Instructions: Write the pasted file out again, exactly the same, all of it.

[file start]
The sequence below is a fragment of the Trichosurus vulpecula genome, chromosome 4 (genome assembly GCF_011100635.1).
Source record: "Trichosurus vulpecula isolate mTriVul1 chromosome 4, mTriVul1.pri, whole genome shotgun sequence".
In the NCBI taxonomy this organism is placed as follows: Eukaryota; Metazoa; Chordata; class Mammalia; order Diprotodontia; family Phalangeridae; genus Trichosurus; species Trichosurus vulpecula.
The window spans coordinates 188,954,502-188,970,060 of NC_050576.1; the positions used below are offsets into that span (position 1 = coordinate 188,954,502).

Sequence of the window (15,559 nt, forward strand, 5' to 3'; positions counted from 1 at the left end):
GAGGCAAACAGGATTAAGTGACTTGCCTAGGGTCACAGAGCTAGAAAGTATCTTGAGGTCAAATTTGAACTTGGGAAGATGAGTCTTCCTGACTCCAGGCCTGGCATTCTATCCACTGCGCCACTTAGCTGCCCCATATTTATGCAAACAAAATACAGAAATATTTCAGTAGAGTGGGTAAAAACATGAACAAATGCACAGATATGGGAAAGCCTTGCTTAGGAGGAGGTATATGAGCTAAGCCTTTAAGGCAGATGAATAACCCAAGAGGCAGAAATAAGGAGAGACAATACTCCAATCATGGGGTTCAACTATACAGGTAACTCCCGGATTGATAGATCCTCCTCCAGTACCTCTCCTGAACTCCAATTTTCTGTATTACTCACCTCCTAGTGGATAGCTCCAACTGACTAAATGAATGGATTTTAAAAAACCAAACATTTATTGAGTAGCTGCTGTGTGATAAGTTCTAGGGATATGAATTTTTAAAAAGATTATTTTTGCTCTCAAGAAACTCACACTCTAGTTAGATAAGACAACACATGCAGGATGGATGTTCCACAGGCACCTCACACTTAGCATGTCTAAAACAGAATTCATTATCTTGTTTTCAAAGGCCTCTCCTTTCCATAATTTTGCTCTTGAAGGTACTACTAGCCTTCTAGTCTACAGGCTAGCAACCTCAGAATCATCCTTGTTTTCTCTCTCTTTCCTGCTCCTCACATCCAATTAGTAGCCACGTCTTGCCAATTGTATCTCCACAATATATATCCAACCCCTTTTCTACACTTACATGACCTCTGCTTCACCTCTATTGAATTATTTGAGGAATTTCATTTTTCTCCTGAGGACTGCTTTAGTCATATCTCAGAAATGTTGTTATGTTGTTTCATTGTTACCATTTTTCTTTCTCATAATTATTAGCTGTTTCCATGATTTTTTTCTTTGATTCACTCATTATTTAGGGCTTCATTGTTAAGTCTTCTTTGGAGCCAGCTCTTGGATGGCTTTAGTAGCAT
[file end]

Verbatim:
The sequence below is a fragment of the Trichosurus vulpecula genome, chromosome 4 (genome assembly GCF_011100635.1).
Source record: "Trichosurus vulpecula isolate mTriVul1 chromosome 4, mTriVul1.pri, whole genome shotgun sequence".
In the NCBI taxonomy this organism is placed as follows: Eukaryota; Metazoa; Chordata; class Mammalia; order Diprotodontia; family Phalangeridae; genus Trichosurus; species Trichosurus vulpecula.
The window spans coordinates 188,954,502-188,970,060 of NC_050576.1; the positions used below are offsets into that span (position 1 = coordinate 188,954,502).

Sequence of the window (15,559 nt, forward strand, 5' to 3'; positions counted from 1 at the left end):
GAGGCAAACAGGATTAAGTGACTTGCCTAGGGTCACAGAGCTAGAAAGTATCTTGAGGTCAAATTTGAACTTGGGAAGATGAGTCTTCCTGACTCCAGGCCTGGCATTCTATCCACTGCGCCACTTAGCTGCCCCATATTTATGCAAACAAAATACAGAAATATTTCAGTAGAGTGGGTAAAAACATGAACAAATGCACAGATATGGGAAAGCCTTGCTTAGGAGGAGGTATATGAGCTAAGCCTTTAAGGCAGATGAATAACCCAAGAGGCAGAAATAAGGAGAGACAATACTCCAATCATGGGGTTCAACTATACAGGTAACTCCCGGATTGATAGATCCTCCTCCAGTACCTCTCCTGAACTCCAATTTTCTGTATTACTCACCTCCTAGTGGATAGCTCCAACTGACTAAATGAATGGATTTTAAAAAACCAAACATTTATTGAGTAGCTGCTGTGTGATAAGTTCTAGGGATATGAATTTTTAAAAAGATTATTTTTGCTCTCAAGAAACTCACACTCTAGTTAGATAAGACAACACATGCAGGATGGATGTTCCACAGGCACCTCACACTTAGCATGTCTAAAACAGAATTCATTATCTTGTTTTCAAAGGCCTCTCCTTTCCATAATTTTGCTCTTGAAGGTACTACTAGCCTTCTAGTCTACAGGCTAGCAACCTCAGAATCATCCTTGTTTTCTCTCTCTTTCCTGCTCCTCACATCCAATTAGTAGCCACGTCTTGCCAATTGTATCTCCACAATATATATCCAACCCCTTTTCTACACTTACATGACCTCTGCTTCACCTCTATTGAATTATTTGAGGAATTTCATTTTTCTCCTGAGGACTGCTTTAGTCATATCTCAGAAATGTTGTTATGTTGTTTCATTGTTACCATTTTTCTTTCTCATAATTATTAGCTGTTTCCATGATTTTTTTCTTTGATTCACTCATTATTTAGGGCTTCATTGTTAAGTCTTCTTTGGAGCCAGCTCTTGGATGGCTTTAGTAGCAT